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BBC Online and 'deleting' websites

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Ian Hunter | 16:36 UK time, Monday, 14 February 2011

There's been a lively discussion on the issues around archiving websites this week that kicked off with an initial post from Adactio blogger Jeremy Keith. He suggested that the BBC's plans to halve its top level directories were cultural vandalism. This was picked up (though later clarified) by @bengoldacre and many others. The tenor of the criticism was the same - that the BBC is failing in its duty to preserve a record of its online past.

On Friday Metro reported on a 'BBC fan' who has captured for posterity a record of the 170 sites it's suggested we'll be deleting for efficiency reasons.

And many have claimed this is only the latest failure, after the wiping (or worse) of programmes in the sixties which are seen as classics today. This is not, and never was, part of the plan.

My post last month explained that we were exploring a range of options for managing legacy content. "Deleting the lot" was not one of them, though offline storage is. The debate is quite complex. For example, one of our oldest sites www.bbc.co.uk/otr is still accessible but you could argue that it is a travesty of what its makers intended. Over time various features (for example, search) have ceased to function. You could argue that the BBC should spend money bringing this site up to date every time technology moves on, but would that be money well spent? The site still offers a number of transcripts of political interviews of the time and we may make it part of the news product. But there still may come a time when people interested in the site are better served by careful offline storage. We are also looking to apply this approach to www.bbc.co.uk/politics97.
Many have argued that www.bbc.co.uk/ww2peopleswar should remain accessible to a wide audience. Again, this is an example of a site we are looking to consolidate into a bigger product - in this case the history section of knowledge and learning.

Similarly, assets from many of the 170 sites will be re-presented in forms which can be more easily kept up to date. For instance, www.bbc.co.uk/hamlet has been superseded by https://www.bbc.co.uk/programmes/b00pk71s and placed into a format which will allow the data and assets to be refreshed or editorially changed going forward. The same has been done with www.bbc.co.uk/annefrank.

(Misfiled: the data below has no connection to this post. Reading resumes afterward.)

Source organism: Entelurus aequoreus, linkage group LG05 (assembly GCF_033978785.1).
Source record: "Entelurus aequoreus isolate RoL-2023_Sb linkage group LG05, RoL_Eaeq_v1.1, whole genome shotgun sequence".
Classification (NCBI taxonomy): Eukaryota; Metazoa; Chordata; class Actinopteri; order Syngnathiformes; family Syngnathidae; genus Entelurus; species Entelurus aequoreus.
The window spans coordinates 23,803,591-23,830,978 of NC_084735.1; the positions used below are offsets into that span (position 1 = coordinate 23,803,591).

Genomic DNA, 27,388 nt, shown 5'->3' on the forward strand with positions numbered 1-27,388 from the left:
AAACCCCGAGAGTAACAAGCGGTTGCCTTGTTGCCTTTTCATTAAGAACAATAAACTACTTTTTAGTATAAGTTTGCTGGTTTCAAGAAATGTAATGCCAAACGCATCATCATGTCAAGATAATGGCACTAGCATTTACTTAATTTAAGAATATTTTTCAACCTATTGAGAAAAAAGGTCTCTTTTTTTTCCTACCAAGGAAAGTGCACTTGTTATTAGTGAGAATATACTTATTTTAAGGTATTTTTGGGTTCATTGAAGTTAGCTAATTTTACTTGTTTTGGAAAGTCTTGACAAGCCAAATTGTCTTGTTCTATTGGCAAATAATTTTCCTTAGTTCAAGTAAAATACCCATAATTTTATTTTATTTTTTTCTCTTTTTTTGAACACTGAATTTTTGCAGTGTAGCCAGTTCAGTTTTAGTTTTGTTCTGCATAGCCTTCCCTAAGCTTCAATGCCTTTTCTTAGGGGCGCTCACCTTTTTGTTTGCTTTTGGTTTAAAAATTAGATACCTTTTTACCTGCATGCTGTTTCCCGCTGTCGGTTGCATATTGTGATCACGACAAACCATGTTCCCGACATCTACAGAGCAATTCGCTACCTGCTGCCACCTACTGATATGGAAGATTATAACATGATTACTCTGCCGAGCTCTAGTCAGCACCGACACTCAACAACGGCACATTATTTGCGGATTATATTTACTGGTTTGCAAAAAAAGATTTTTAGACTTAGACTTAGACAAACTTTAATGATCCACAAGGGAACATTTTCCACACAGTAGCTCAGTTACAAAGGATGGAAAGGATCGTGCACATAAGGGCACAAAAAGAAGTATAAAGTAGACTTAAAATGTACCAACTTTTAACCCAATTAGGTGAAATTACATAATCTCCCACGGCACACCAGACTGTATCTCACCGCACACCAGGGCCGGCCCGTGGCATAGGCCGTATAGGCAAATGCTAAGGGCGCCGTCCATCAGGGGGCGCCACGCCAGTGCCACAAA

This is similar to what a site like the Guardian does when it updates its look and feel. A story from 1999 is still viewable but much of its context has gone, at least in the form which is most accessible, online https://www.guardian.co.uk/news/1999/dec/03/guardianobituaries?INTCMP=SRCH

This means that if we wish to preserve a full record of what we have published, context as well as content, we need to explore a range of options including offline storage.

To restate our intentions: we are moving towards a rational content lifecycle for our websites as practiced by many other sites across the web. The aim is consistent high quality everywhere on the site. We have a number of stand-alone websites which will in due course become obsolete and need to be managed. Some will be consolidated into bigger, persistently managed, content offerings. Others will be moved offline to be preserved.

As our plan develops we'll keep you informed.

Ian Hunter is Managing Editor, BBC Online

Editor's note: Some people seem to be experiencing difficulties commenting on this post. This is a technical problem or bug which is being investigated. Apologies and please bear with us. Update 1 p.m. - this bug has now been fixed and comments are now open again. Apologies.


  • Comment number 1.

    This comment was removed because the moderators found it broke the house rules. Explain.

  • Comment number 2.

    No, I'm afraid that still doesn't make much sense. While some care may be required to preserve an archival copy of the old sites suitable for longer term storage, so that they don't continue to degrade as things like search infrastructure changes underneath them, there is no reason (at the very least, no reason explained in this post) why that archived copy cannot or should not be accessible online.

    You've asserted that "there still may come a time when people interested in the site are better served by careful offline storage" but not explained - what is the advantage of offline storage, as opposed to storing the exact same thing online?

  • Comment number 3.

    You say I later “clarified” and linked to one tweet of mine. That’s not entirely accurate. As I explained elsewhere in more detail at the time, the post from the BBC which I linked to was ambiguous:


    "The material taken offline is stored for future reference, or deleted altogether."

    Can you clarify as Managing Editor of BBC Online that nothing will be deleted?

    I should say that while the BBC clearly has greater costs associated with keeping this material accessible and online than random people outside the BBC, there is no doubt that people will spring up to host it all in browsable form when it is pulled down by the BBC, as publicly accessible archive. It’ll be genuinely interesting to see what kind of IP tussles happens then.

  • Comment number 4.

    Perhaps the problem is a lack of transparency and clarity. The announcement of the plan to close 200 sites (ignoring the whole TLD/directory/etc issue) has always gone hand in hand with the announcement of 25% cuts to the budget of BBC online. However this list of sites isn't generally the stuff that costs money going forward. In fact most of these sites are already mothballed or not actively developed or maintained.